Observations from outside the IPD cloud enable definitive measurements of the intensity, spectrum, and spatial properties of the EBL. The background measures the integrated light produced by galaxies, and contains a component from the first generation of stars thought to have formed within 500 million years of the Big Bang9 (see Figure 4). These stars, formed out of primordial gas gravitationally collected in dark matter halos, produced the first UV photons that reionized the intergalactic medium. Information encoded in the EBL is one of the few experimental measures of the epoch of reionization, and can probe the energetics and formation history of first sources beyond what is possible with planned deep galaxy surveys, 21cm mapping, or cosmic microwave background polarization studies. Measurements from the outer solar system can measure not only the brightness of the EBL with high accuracy but also spectrum and spatial properties, to characterize the process of first star formation during reionization.

In addition to pursuing ZEBRA as a low-cost add-on to an outer planets mission, we are currently studying a partnership with a space demonstration of new propulsion technology.

James Bock
Jet Propulsion Laboratory (JPL)
California Institute of Technology (Caltech)
Pasadena, CA

James Bock, senior research scientist at JPL and senior faculty associate at Caltech, is the US principal investigator of the Herschel/SPIRE and Planck/HFI imaging instruments. He is currently developing suborbital experiments to study cosmic microwave background polarization and to probe the near-IR extragalactic background from reionization.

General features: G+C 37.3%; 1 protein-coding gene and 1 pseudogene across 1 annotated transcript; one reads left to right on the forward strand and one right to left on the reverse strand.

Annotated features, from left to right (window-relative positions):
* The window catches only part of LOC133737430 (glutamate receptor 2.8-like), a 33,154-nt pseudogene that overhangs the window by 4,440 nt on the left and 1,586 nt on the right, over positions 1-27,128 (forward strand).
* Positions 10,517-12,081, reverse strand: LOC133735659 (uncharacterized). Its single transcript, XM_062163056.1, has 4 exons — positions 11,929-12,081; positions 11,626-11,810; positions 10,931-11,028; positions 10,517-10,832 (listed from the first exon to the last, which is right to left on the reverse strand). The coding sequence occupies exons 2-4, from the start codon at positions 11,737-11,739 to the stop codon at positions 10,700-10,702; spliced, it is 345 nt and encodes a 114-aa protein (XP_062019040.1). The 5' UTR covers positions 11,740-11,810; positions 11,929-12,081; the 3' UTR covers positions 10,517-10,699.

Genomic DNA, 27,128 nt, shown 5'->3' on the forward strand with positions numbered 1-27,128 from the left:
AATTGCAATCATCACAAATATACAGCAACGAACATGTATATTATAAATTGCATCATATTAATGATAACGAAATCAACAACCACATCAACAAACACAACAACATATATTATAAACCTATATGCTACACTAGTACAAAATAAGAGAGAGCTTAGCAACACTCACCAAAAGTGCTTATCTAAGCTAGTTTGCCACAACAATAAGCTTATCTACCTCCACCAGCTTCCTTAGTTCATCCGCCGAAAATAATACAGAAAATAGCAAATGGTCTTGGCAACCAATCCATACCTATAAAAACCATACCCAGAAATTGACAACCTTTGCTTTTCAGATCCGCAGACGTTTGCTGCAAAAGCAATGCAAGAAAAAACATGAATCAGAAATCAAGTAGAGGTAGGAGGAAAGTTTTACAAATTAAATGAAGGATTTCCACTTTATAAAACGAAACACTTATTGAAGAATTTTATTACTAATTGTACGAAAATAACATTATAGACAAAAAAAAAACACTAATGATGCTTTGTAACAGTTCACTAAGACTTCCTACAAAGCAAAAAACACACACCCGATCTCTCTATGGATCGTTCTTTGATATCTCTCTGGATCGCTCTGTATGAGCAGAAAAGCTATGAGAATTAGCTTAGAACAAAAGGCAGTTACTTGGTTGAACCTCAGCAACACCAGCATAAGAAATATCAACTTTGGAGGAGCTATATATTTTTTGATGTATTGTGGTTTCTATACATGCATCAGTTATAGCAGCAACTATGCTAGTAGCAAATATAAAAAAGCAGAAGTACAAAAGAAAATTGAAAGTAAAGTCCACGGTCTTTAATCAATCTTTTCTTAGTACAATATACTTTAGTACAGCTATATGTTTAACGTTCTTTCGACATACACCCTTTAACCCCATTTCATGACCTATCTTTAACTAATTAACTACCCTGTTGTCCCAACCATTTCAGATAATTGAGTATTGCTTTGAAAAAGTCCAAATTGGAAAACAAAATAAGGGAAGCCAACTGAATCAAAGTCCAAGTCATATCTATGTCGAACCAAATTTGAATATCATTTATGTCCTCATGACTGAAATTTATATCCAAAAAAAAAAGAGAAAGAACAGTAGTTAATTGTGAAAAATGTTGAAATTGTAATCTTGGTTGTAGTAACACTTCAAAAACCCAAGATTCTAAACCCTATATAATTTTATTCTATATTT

Charles Beichman
NASA ExoPlanet Science Institute
Jet Propulsion Laboratory
California Institute of Technology
Pasadena, CA

Charles Beichman is executive director of the NASA ExoPlanet Science Institute. He pioneered the first concepts for astronomical observations from the outer solar system.

Asantha Cooray
Department of Physics and Astronomy
University of California, Irvine
Irvine, CA

Asantha Cooray, professor of physics and astronomy, developed the theoretical case for the epoch of reionization using new measurement techniques for the extragalactic background.

William Reach
Stratospheric Observatory for Infrared Astronomy (SOFIA)
Universities Space Research Association
Moffett Field, CA

William Reach is associate director for science for SOFIA. He studied the extragalactic background and IPD cloud using the COsmic Background Explorer (COBE).

Ranga-Ram Chary
Infrared Processing and Analysis Center
California Institute of Technology
Pasadena, CA

Ranga-Ram Chary is a staff scientist working on Planck and Spitzer analysis.

Michael Werner
Astronomy, Physics, and Space Technology
Jet Propulsion Laboratory
California Institute of Technology
Pasadena, CA

Michael Werner is the project scientist for the Spitzer Space Telescope and chief scientist for astronomy and physics at JPL.

Michael Zemcov
Department of Physics, Math, and Astronomy
California Institute of Technology
Pasadena, CA

Michael Zemcov is a senior postdoctoral scholar specializing in instrumentation and measurements of extragalactic background light.